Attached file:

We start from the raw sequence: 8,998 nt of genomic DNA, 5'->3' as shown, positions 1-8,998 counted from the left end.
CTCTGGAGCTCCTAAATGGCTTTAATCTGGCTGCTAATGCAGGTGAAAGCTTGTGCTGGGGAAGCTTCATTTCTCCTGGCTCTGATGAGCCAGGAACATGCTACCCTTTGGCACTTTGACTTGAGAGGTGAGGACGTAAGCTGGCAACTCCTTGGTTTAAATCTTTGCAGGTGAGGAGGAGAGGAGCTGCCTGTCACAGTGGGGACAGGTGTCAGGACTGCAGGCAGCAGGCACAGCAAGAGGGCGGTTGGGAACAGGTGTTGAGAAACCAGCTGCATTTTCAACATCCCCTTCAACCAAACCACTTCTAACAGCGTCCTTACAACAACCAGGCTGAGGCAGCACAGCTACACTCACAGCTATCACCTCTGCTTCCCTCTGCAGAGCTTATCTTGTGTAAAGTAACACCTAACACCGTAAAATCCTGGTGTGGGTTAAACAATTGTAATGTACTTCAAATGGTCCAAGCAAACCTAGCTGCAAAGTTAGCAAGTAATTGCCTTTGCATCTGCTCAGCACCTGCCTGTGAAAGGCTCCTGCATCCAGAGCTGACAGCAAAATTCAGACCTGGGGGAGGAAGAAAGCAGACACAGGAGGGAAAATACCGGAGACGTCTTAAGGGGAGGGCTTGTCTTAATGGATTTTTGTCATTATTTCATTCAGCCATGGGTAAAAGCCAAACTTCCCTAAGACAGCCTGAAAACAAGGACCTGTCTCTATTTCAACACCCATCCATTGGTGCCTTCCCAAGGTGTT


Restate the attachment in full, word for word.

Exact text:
We start from the raw sequence: 8,998 nt of genomic DNA, 5'->3' as shown, positions 1-8,998 counted from the left end.
CTCTGGAGCTCCTAAATGGCTTTAATCTGGCTGCTAATGCAGGTGAAAGCTTGTGCTGGGGAAGCTTCATTTCTCCTGGCTCTGATGAGCCAGGAACATGCTACCCTTTGGCACTTTGACTTGAGAGGTGAGGACGTAAGCTGGCAACTCCTTGGTTTAAATCTTTGCAGGTGAGGAGGAGAGGAGCTGCCTGTCACAGTGGGGACAGGTGTCAGGACTGCAGGCAGCAGGCACAGCAAGAGGGCGGTTGGGAACAGGTGTTGAGAAACCAGCTGCATTTTCAACATCCCCTTCAACCAAACCACTTCTAACAGCGTCCTTACAACAACCAGGCTGAGGCAGCACAGCTACACTCACAGCTATCACCTCTGCTTCCCTCTGCAGAGCTTATCTTGTGTAAAGTAACACCTAACACCGTAAAATCCTGGTGTGGGTTAAACAATTGTAATGTACTTCAAATGGTCCAAGCAAACCTAGCTGCAAAGTTAGCAAGTAATTGCCTTTGCATCTGCTCAGCACCTGCCTGTGAAAGGCTCCTGCATCCAGAGCTGACAGCAAAATTCAGACCTGGGGGAGGAAGAAAGCAGACACAGGAGGGAAAATACCGGAGACGTCTTAAGGGGAGGGCTTGTCTTAATGGATTTTTGTCATTATTTCATTCAGCCATGGGTAAAAGCCAAACTTCCCTAAGACAGCCTGAAAACAAGGACCTGTCTCTATTTCAACACCCATCCATTGGTGCCTTCCCAAGGTGTT